Are the rivits for the body to frame mounts and the brake quadrant set hot or cold?
I always set them hot. Others may not.
Allan from down under.
Set 'em hot
POR 15 on the frame didn't even get burned all the way off with the torch on the rivet shank!
It's best done as a two-man job. One to apply the heat, and the other to swing the hammer.
OK, i will heat them, i have the air tool to form them. Thanks for the help.
The idea is that as the rivet cools, it contracts, making it even tighter.
Squashing the hot rivet also widens it to fill the hole.
Steve, I think you should find someone else to hold the torch next time... looks like that fella burned all the hair off the top of your head!
LOL Derek, that's good.
Yup, that one was funny
I buy my rivets from Jim Dix www.bigflatsrivet.com/contact.php
very quick delivery and he has a DVD showing how to install Model T frame rivets. Definitely hot.
Gavin - are there no suppliers of T type rivets in New Zealand?
No, there used to be rivets in every hardware store, Now you would be lucky to find pop-rivets. Not even engineering places can get rivets here anymore.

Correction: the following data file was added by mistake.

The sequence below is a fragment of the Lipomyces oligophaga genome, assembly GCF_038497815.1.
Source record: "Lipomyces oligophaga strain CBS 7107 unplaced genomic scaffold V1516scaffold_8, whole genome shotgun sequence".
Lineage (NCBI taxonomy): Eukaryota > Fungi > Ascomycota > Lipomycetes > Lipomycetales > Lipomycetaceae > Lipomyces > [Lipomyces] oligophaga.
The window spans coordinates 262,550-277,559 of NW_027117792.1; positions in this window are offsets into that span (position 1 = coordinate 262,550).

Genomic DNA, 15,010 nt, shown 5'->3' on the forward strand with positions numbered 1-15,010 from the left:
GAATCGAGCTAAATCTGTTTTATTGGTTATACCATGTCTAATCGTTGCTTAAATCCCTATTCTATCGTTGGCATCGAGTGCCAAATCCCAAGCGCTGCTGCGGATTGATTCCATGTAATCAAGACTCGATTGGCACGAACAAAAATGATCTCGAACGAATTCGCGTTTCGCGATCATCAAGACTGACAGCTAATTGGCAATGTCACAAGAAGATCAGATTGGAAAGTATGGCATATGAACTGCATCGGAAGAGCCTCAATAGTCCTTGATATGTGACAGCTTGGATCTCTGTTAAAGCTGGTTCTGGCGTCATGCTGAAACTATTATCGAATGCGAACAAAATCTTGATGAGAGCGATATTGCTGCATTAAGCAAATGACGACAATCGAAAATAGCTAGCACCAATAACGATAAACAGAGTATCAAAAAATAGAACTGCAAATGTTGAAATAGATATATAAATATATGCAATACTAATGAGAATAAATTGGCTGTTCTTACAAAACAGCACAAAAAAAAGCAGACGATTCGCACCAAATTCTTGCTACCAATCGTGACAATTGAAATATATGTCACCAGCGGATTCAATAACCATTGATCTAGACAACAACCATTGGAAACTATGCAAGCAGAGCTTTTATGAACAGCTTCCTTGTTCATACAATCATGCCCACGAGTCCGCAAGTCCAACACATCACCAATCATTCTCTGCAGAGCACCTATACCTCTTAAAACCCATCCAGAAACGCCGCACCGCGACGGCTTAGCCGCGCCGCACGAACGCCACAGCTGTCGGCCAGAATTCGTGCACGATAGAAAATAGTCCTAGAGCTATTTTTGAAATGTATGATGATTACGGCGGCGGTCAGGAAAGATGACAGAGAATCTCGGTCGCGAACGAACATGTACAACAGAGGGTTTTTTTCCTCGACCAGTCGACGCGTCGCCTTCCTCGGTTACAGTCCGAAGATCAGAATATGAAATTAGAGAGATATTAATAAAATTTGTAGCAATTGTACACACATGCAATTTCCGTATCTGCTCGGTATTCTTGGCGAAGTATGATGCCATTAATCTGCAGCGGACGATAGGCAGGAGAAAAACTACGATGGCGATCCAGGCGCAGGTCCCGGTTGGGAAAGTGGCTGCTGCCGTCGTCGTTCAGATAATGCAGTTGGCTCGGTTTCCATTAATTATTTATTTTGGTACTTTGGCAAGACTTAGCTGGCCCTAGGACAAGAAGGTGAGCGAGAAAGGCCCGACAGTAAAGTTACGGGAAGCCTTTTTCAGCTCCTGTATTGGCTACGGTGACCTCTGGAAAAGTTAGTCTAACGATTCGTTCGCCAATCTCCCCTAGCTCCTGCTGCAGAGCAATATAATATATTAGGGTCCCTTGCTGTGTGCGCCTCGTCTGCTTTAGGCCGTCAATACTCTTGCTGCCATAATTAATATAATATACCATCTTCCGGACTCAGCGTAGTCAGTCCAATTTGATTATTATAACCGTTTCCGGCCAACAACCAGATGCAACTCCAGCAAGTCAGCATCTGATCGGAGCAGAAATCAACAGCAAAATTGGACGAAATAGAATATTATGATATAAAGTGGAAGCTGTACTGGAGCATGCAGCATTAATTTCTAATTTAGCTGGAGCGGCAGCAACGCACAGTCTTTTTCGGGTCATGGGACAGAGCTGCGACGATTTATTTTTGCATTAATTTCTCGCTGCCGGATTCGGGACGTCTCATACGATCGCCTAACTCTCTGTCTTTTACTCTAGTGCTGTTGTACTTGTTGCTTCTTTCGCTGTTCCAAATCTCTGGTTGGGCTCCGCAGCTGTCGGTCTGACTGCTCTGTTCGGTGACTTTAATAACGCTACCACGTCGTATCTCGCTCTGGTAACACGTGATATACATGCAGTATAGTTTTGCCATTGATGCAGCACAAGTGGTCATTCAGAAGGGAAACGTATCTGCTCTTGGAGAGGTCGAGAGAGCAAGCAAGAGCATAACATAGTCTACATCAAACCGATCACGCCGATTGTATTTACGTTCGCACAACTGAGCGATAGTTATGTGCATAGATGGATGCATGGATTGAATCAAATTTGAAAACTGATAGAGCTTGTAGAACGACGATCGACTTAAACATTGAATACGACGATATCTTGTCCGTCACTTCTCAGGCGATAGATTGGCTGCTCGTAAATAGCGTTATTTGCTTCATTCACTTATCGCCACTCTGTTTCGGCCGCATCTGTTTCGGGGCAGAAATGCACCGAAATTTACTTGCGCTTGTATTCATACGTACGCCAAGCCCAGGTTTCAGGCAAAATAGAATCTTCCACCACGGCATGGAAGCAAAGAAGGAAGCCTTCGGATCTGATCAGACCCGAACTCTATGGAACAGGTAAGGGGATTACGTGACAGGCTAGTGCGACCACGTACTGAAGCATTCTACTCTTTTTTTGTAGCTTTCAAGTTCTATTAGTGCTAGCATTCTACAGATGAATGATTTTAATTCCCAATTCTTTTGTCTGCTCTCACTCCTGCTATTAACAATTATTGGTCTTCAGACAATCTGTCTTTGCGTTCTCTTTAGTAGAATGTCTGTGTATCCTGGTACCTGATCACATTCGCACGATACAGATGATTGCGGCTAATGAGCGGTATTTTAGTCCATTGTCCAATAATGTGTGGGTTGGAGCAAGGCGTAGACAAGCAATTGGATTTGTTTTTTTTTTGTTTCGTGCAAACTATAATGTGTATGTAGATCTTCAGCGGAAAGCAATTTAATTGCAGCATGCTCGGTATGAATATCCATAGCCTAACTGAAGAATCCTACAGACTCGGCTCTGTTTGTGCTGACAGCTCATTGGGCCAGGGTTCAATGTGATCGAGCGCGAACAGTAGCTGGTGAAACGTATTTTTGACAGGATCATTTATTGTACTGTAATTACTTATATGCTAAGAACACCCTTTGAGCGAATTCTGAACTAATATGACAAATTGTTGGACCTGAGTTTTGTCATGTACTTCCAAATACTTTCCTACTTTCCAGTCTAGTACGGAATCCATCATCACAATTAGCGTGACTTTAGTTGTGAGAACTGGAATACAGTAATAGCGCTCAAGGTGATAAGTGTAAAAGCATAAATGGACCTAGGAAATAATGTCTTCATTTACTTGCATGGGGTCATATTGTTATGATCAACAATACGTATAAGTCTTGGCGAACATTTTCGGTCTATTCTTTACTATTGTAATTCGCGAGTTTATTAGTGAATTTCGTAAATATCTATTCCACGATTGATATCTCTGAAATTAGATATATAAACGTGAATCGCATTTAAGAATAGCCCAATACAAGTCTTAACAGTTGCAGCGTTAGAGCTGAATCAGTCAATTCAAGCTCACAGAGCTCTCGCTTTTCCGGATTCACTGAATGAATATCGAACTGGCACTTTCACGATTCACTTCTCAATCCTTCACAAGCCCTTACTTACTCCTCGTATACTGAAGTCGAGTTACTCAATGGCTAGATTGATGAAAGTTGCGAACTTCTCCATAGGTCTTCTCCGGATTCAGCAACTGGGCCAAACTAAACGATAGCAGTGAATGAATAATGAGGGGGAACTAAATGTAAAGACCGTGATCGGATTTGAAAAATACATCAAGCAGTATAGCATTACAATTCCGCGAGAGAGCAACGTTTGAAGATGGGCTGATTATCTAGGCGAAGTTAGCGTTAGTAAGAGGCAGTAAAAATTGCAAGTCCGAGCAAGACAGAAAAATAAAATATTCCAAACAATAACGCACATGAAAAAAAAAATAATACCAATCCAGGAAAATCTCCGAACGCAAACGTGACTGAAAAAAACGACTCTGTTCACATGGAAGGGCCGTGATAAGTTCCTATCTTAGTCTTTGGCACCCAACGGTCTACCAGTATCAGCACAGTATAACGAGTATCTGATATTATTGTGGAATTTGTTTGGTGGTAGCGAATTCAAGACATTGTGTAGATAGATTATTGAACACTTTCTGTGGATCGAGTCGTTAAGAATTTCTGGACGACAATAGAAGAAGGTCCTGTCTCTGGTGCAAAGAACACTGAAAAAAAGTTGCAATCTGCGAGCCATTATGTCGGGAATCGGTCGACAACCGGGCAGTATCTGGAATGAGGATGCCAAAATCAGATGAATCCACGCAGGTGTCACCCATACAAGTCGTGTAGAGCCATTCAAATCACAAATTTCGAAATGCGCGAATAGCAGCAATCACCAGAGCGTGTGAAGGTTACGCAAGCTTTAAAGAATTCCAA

Well we got it done and only screwed up two but they are tight just not very pretty, not hot enough and not enough air pressure, heated the rest until they were ready to melt and put the gun to them with 140 psi and they were done and looked great, no pictures as the frame is at a friends house for now, we also boxed a section of the frame to keep it from bending.
Derek: I stopped and visited with Steve May(2 years ago) and he had been working on his roof of his house, and up that high in the sky it would have been the wind that blew some of it off. As you know Kansas is a windy state, being a bit flat in some area. However it is a bit of rolling hills in Steve's area. Also you might ask him about losing a tire in a wheat field!
not that I know of. I do come across the odd jar of rivets at swap meets ( and mostly do buy them) but Jim has a large range and knows exactly what rivets are required for each T application.
He is easy to deal with and quick to deliver.
For some applications there are fake rivets that are threaded bolts with a rivet head they are ok for some applications.
Rick Goelz, it's a bit late now, but I highly recommend NOT boxing a "section" of the frame, either do all of it, or none. By just boxing a section of the frame, you basically have made that portion a box tube that will not flex, it is rigid. The rest of the frame is free to flex as was intended, which will eventually cause cracks to start at the ends of the boxed portion. It may take quite some time, but it will happen. I have seen this many, many times on truck frames that have been lengthened or shortened. JMHO from many years in the welding business. Dave
David, thanks but i don't think we will have a problem as the unit we are building is a popcorn truck and probably won't be driven 200 miles per year, it is just something to do, i am 74 and will let the next guy worry about fixing or changing the frame.